How one Chinese American became politically aware ... and joined the ranks of Trump supporters
Jack Jia gave it some thought, but finally left the damaged “Vote Trump for future” banners with a battered box under the Brooklyn Bridge.
A sudden downpour had cut short the last of his “New York Chinese Americans for Trump” rallies, bringing the event and much of the rally paraphernalia to a messy end.
Soaked to the bone, the New York-based jeweller took off his wet “Chinese Americans love Trump” shirt and fished out a new one from a plastic bag.
The day before, as the event’s director, he was the chief organiser as hundreds of people gathered in front of the Trump Tower on Manhattan’s Fifth Avenue in a show of support for Donald Trump, the Republican party’s presidential candidate.
Trump endorsed the rally, posting almost a minute of footage of the event on Twitter while on the campaign trail in Arizona.
“So nice – great Americans outside Trump Tower right now. Thank you!” Trump tweeted.
So nice - great Americans outside Trump Tower right now. Thank you! pic.twitter.com/34ATTgICTz
— Donald J. Trump (@realDonaldTrump) October 29, 2016
Da Xia, the general organiser of the rally, declared it a great success.
“The rally was a perfect combination of Chinese ethics and Western democracy,” she said.
But Jia, 57, was not that happy with how things panned out the next day and was determined to make up for it.
“I will definitely do a photo on the Brooklyn Bridge again, on a better day,” he said.
Since migrating to New York in 2000, Dalian-born Jia had remained a political bystander until early this year.
Liang was the first New York City police officer convicted for a shooting while on duty in more than a decade. The Chinese community considered the court decision a result of racial discrimination.
“The Chinese community in New York formed a mutual aid society to support Liang and to defend our rights, and I was a board member of it,” Jia said.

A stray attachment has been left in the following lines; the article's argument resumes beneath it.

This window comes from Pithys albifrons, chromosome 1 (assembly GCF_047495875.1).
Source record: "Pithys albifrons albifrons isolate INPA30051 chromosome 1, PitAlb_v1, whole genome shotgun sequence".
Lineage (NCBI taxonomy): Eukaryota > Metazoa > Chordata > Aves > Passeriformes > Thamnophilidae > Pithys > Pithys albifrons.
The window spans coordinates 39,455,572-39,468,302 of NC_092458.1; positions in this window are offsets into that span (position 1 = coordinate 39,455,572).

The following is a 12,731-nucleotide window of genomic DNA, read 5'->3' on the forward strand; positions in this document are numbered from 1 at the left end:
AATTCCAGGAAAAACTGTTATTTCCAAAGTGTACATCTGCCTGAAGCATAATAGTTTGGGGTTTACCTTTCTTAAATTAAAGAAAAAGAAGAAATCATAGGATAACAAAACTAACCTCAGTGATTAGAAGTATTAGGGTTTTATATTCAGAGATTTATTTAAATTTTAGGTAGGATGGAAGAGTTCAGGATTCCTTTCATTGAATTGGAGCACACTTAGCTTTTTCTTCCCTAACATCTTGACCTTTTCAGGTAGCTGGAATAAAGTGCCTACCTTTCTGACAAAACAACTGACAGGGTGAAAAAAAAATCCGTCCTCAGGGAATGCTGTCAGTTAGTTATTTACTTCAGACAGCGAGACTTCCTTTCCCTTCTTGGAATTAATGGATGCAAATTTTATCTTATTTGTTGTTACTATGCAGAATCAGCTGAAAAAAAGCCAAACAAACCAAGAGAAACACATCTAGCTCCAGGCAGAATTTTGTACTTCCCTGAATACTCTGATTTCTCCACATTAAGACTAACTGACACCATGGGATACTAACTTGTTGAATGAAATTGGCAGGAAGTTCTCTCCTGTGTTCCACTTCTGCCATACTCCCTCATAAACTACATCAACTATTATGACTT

Thousands of people from the Chinese community turned out to protest against the case in February. The demonstration did not prevent Liang from being sentenced but it did wake many up to the importance of political participation and activism.
And in a city with nine Chinatowns and an estimated 570,000-plus ethnic Chinese people, according to the 2014 American Community Survey, there is a sizable reserve of political power to harness.
Jia said he came up with the idea of organising an event for Trump in May after he became convinced that the Republican candidate’s policies would benefit Chinese Americans.
“I wanted to campaign for Trump as well as to create another chance to unite Chinese Americans,” he said. “But it’s really difficult organising a big event like this.”
Jia and a handful of friends contacted the Trump campaign and hammered out a coordination plan, joining forces with Italian American associations and other minorities.
New York is a strong Democratic Party state and many of the people brought together by the Liang case are loyal Hillary Clinton voters. Jia had to look for Trump supporters on social media like Facebook and WeChat groups.
“I posted my idea in some WeChat groups and was immediately kicked out,” he said.
He formed his own group, in turn kicking out people who made pro-Clinton comments.
Together, the group gathered at the Trump Tower rally on Saturday, making headlines in the Chinese language media and handing out hundreds of “Chinese Americans love Trump” T-shirts.
On Sunday, Jia called on all Chinese Trump supporters to put on the shirts and join a flash mob under the Statue of Liberty before moving on to the Brooklyn Bridge for photographs.
But fewer people turned up on time for the event and the handful of supporters who did end up taking the free ferry to the island got caught in the rain.
Jia later salvaged some pride by handing out shirts to a few young white men walking by, who expressed their support for Trump and took a photograph with his team.
“I don’t care about the result at the moment. I will just do my best to support Trump,” Jia said.
Packing up the last of the undamaged signs, Jia was determined to give it all another go.
“I will do it again. No matter how many people come,” he said.